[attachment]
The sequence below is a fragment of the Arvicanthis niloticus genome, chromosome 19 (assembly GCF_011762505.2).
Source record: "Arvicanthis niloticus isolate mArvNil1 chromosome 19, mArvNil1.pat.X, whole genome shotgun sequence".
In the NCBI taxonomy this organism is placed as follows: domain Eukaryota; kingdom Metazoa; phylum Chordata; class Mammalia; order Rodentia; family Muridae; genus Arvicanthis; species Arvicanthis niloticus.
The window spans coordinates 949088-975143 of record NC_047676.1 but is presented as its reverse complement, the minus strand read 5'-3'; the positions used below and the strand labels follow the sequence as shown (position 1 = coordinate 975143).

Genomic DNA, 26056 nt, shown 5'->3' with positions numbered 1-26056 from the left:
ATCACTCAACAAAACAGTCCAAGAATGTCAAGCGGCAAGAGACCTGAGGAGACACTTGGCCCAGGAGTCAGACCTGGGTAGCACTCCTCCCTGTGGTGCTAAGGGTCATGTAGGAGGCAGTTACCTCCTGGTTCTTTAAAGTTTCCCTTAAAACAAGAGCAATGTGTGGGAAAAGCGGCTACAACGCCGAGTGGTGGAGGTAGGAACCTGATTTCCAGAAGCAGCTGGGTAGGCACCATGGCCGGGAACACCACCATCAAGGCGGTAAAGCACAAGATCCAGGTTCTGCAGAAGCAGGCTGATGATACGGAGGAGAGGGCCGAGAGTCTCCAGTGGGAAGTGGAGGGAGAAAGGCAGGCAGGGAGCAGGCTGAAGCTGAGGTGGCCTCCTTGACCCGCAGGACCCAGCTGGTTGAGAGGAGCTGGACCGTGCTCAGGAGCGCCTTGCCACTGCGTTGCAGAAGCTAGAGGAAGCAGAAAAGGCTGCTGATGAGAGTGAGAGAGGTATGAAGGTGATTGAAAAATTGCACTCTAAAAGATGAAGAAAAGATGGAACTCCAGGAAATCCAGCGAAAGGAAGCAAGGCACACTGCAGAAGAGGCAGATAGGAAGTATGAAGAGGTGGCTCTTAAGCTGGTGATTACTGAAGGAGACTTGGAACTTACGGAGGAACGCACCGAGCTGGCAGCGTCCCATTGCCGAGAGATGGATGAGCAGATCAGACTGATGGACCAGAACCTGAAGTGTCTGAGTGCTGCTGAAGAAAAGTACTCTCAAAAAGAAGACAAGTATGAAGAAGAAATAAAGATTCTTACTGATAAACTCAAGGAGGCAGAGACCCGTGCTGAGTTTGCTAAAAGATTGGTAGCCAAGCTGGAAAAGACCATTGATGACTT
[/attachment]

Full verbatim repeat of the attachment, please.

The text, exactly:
The sequence below is a fragment of the Arvicanthis niloticus genome, chromosome 19 (assembly GCF_011762505.2).
Source record: "Arvicanthis niloticus isolate mArvNil1 chromosome 19, mArvNil1.pat.X, whole genome shotgun sequence".
In the NCBI taxonomy this organism is placed as follows: domain Eukaryota; kingdom Metazoa; phylum Chordata; class Mammalia; order Rodentia; family Muridae; genus Arvicanthis; species Arvicanthis niloticus.
The window spans coordinates 949088-975143 of record NC_047676.1 but is presented as its reverse complement, the minus strand read 5'-3'; the positions used below and the strand labels follow the sequence as shown (position 1 = coordinate 975143).

Genomic DNA, 26056 nt, shown 5'->3' with positions numbered 1-26056 from the left:
ATCACTCAACAAAACAGTCCAAGAATGTCAAGCGGCAAGAGACCTGAGGAGACACTTGGCCCAGGAGTCAGACCTGGGTAGCACTCCTCCCTGTGGTGCTAAGGGTCATGTAGGAGGCAGTTACCTCCTGGTTCTTTAAAGTTTCCCTTAAAACAAGAGCAATGTGTGGGAAAAGCGGCTACAACGCCGAGTGGTGGAGGTAGGAACCTGATTTCCAGAAGCAGCTGGGTAGGCACCATGGCCGGGAACACCACCATCAAGGCGGTAAAGCACAAGATCCAGGTTCTGCAGAAGCAGGCTGATGATACGGAGGAGAGGGCCGAGAGTCTCCAGTGGGAAGTGGAGGGAGAAAGGCAGGCAGGGAGCAGGCTGAAGCTGAGGTGGCCTCCTTGACCCGCAGGACCCAGCTGGTTGAGAGGAGCTGGACCGTGCTCAGGAGCGCCTTGCCACTGCGTTGCAGAAGCTAGAGGAAGCAGAAAAGGCTGCTGATGAGAGTGAGAGAGGTATGAAGGTGATTGAAAAATTGCACTCTAAAAGATGAAGAAAAGATGGAACTCCAGGAAATCCAGCGAAAGGAAGCAAGGCACACTGCAGAAGAGGCAGATAGGAAGTATGAAGAGGTGGCTCTTAAGCTGGTGATTACTGAAGGAGACTTGGAACTTACGGAGGAACGCACCGAGCTGGCAGCGTCCCATTGCCGAGAGATGGATGAGCAGATCAGACTGATGGACCAGAACCTGAAGTGTCTGAGTGCTGCTGAAGAAAAGTACTCTCAAAAAGAAGACAAGTATGAAGAAGAAATAAAGATTCTTACTGATAAACTCAAGGAGGCAGAGACCCGTGCTGAGTTTGCTAAAAGATTGGTAGCCAAGCTGGAAAAGACCATTGATGACTT